Last Week’s Comics 5/18/2016

Actionverse: Stray # 1

(Action Lab – Writer & Artist: Sean Izaakse)

Actionverse: Stray # 1 is the 5th part of Action Lab’s Actionverse crossover between creator owned heroes. Jamal Igle’s Molly Danger, Vito Delsanteactionverse and Sean Izaakse’s Stray, Ray-Anthony Height’s Midnight Tiger, Anthony Ruttgaizer’s F1rst Hero and Shawn Gabborin and Chad Cicconi’s Fracture all have to team up to defeat the multiuniversal psychopath, Cascade. Actionverse: Stray # 1 sets the heroes on a collision course with the story’s finale.

I fell a bit behind on the series but I had to skip ahead and read this issue. Molly Danger, Midnight Tiger, Stray and the other heroes come together as Cascade obtains the last piece he needs to destroy this universe and return to his own. This is Izaakse’s first published writing gig and the comic flows. The script is action-packed and doesn’t overdo it on the exposition. Izaake’s storytelling had me up to speed

Even though I was a little behind, I was caught up to speed or could infer what happened thanks to the clarity in Izaake’s storytelling. That’s a lost art in a lot of superhero comics.

I skipped ahead because I’m a fan of Izaakse’s art and he’s jumped leaps and bounds since Stray # 4. This is one of the nicest looking superhero comics on the stands! I mention his storytelling above and I can’t sing enough praises. His art is super clean and detailed. The characters’ facial expressions are top-notch. There’s so much character in every panel. Heck, Midnight Tiger’s full face mask emotes perfectly under Izaakse’s pencil.

These Actionverse comics are a fun read! I went back and read all five issues since I started writing this review and these creators are making some classic superhero comics. There’s so much love in these books! I dig ‘em and I can’t wait to check out the next phase in Action Lab’s Actionverse.

Ian Gonzales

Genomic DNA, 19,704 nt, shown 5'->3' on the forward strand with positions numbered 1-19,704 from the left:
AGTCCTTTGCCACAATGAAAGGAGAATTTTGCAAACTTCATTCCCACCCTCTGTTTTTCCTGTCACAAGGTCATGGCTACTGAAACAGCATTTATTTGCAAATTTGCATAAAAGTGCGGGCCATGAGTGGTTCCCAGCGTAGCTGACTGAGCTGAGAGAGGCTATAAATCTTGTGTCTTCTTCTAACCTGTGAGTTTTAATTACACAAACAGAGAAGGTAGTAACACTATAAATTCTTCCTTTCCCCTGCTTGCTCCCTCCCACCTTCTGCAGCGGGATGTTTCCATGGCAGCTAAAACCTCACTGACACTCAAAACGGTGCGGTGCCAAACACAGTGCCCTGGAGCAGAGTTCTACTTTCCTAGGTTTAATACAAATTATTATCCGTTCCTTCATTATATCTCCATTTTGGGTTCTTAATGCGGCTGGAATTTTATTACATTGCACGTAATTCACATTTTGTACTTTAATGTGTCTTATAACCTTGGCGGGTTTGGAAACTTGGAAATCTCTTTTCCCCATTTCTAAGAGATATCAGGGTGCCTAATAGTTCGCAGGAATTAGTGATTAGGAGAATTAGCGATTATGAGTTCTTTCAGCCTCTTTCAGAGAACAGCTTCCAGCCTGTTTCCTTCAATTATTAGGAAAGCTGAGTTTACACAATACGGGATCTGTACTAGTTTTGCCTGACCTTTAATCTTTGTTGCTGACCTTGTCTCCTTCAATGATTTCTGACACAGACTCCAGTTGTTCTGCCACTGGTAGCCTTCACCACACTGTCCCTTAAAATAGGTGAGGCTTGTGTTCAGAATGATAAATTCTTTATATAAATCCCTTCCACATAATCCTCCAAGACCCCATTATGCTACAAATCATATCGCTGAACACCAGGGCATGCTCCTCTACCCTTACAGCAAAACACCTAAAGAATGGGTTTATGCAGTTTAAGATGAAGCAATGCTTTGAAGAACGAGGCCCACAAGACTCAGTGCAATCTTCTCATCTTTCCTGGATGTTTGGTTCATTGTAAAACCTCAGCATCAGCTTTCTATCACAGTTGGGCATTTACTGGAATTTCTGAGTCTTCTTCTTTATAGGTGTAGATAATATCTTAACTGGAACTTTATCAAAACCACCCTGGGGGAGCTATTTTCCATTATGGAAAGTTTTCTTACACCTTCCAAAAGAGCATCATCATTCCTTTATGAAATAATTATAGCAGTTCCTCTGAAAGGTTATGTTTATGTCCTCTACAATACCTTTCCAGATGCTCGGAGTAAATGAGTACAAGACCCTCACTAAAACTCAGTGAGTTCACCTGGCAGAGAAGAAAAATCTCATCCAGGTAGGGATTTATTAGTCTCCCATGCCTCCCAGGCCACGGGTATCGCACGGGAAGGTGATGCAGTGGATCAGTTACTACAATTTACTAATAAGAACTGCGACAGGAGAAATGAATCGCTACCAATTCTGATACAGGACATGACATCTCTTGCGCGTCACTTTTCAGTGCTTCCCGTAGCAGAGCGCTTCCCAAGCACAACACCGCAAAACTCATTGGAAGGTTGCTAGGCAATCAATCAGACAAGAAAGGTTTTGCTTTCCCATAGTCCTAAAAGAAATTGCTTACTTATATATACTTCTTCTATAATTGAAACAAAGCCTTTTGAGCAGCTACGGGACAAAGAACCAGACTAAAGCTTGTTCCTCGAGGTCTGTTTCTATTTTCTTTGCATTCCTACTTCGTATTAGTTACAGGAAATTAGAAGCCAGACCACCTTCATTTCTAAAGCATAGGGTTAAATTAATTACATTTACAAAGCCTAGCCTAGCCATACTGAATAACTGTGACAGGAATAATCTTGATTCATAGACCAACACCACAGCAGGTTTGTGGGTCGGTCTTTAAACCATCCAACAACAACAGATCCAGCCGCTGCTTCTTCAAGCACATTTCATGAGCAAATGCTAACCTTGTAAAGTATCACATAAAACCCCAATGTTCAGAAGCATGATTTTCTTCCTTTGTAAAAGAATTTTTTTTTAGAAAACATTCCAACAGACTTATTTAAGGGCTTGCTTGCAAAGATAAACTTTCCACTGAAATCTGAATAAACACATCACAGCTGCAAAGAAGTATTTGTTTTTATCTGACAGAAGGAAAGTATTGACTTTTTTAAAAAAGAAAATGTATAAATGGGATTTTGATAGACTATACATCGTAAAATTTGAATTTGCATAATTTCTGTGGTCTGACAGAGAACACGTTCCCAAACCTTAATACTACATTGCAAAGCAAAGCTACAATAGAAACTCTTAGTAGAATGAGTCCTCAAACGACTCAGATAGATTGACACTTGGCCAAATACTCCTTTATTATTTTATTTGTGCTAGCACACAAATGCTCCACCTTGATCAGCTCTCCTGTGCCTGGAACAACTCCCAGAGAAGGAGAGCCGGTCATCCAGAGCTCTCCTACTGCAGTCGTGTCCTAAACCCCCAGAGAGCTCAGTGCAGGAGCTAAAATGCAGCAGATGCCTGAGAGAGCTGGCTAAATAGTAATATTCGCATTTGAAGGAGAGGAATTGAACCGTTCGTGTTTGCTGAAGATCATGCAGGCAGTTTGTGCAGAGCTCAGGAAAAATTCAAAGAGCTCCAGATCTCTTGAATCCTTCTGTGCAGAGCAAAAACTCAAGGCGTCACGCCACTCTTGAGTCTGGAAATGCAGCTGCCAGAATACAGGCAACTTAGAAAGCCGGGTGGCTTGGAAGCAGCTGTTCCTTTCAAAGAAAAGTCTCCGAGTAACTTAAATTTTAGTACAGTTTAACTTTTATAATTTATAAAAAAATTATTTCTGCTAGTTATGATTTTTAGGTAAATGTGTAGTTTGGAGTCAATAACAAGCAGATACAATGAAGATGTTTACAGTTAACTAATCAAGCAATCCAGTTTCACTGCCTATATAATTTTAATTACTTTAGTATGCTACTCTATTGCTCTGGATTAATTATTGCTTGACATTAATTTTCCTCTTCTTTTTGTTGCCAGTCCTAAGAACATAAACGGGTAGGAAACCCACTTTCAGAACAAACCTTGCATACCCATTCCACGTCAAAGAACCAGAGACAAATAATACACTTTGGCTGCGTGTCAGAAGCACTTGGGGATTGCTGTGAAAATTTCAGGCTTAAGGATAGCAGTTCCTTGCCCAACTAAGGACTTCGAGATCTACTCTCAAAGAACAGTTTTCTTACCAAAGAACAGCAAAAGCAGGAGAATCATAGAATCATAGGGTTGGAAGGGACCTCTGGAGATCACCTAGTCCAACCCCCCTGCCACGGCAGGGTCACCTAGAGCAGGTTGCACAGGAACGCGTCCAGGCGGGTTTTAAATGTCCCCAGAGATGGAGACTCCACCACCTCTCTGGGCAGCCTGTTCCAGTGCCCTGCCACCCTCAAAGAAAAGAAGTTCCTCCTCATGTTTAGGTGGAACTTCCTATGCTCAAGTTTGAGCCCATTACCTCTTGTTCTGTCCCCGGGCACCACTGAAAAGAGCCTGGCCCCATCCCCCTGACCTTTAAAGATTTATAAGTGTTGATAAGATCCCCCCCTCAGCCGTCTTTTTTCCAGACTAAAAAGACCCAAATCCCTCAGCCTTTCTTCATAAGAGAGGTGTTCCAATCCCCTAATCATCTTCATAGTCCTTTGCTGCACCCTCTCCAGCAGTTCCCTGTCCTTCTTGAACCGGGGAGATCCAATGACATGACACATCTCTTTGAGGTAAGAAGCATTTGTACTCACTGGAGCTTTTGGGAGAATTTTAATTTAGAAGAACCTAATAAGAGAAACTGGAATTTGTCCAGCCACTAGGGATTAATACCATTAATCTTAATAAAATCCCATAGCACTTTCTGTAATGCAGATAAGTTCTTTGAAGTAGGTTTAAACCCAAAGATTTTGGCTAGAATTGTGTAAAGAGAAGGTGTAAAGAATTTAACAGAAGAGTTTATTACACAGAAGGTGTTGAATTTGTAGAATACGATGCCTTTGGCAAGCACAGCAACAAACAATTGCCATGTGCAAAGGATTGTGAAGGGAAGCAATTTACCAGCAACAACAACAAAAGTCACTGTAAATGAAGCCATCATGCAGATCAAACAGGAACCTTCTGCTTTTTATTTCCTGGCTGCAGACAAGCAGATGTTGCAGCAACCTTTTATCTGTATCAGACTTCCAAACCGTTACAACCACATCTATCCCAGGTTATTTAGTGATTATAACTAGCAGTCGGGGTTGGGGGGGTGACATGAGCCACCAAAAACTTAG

Batman # 52

(DC Comics – Writer: James Tynion IV Artist: Riley Rossmo)

I don’t really understand why Batman #52 exists. With the relaunch about two weeks away, it seems weird to hold on to the New 52. Maybe it batman52would have been a tad weird for the New 52 to end after 51 issues, but I don’t think anyone would really have minded, noticed or cared. After the very quiet night that Gotham experienced as part of Scott Snyder and Greg Capullo’s last outing together, 52 is yet another quiet night, albeit less so.

Tonight, Batman stops a bank robbery. Though the thief does steal an object of great personal importance to Bruce, the actual impact on the Bat universe is minimal. Instead, Tynion ties the one loose end Snyder left, Bruce and Alfred reconcile.

Throughout the Snyder era Bruce had an almost abusive attitude toward his stalwart butler. Bruce often didn’t seem to care or understand the psychological toll that he was exacting on the man who considered Bruce his son. Batman’s had a lack of appreciation lately, so it’s wonderful to see Bruce make amends after breaking Alfred’s heart by using what Sal Lucci called the Bat Re-Bigulator.

I was heartbroken to see the handless, broke Pennyworth desperately pleading with Bruce not to enter the Bat Re-Bigulator, and never felt like Snyder addressed this once Superheavy had ended. It doesn’t look like anything here will be consequential with Tom King on the horizon, but it’s nice to see that Tynion remembered to patch things up with old man Pennyworth before DC blows everything up again for some reason.

The biggest shame of this issue is how freaking amazing Riley Rossmo’s work is and that we’ll be without it on 6/1. Whereas Capullo had a very clean, crisp style, Rossmo feels gritty, sketched and almost acid washed. I’ve rarely wanted to get as close to the page as I did with this issue. There are so many tiny notes and they’re all eye candy.

Rossmo’s take on many of the characters defies expectation. Everyone feels simultaneously timeless and out of time quality to them. The inhabitants of Wayne Manor have an exaggerated gothic feel while others seem transported from other books entirely. It’s hard to make sense of it all but whatever, it’s the last issue and what’s actually at stake here?

David Shimomura

Comics, Last Week's Comics, Review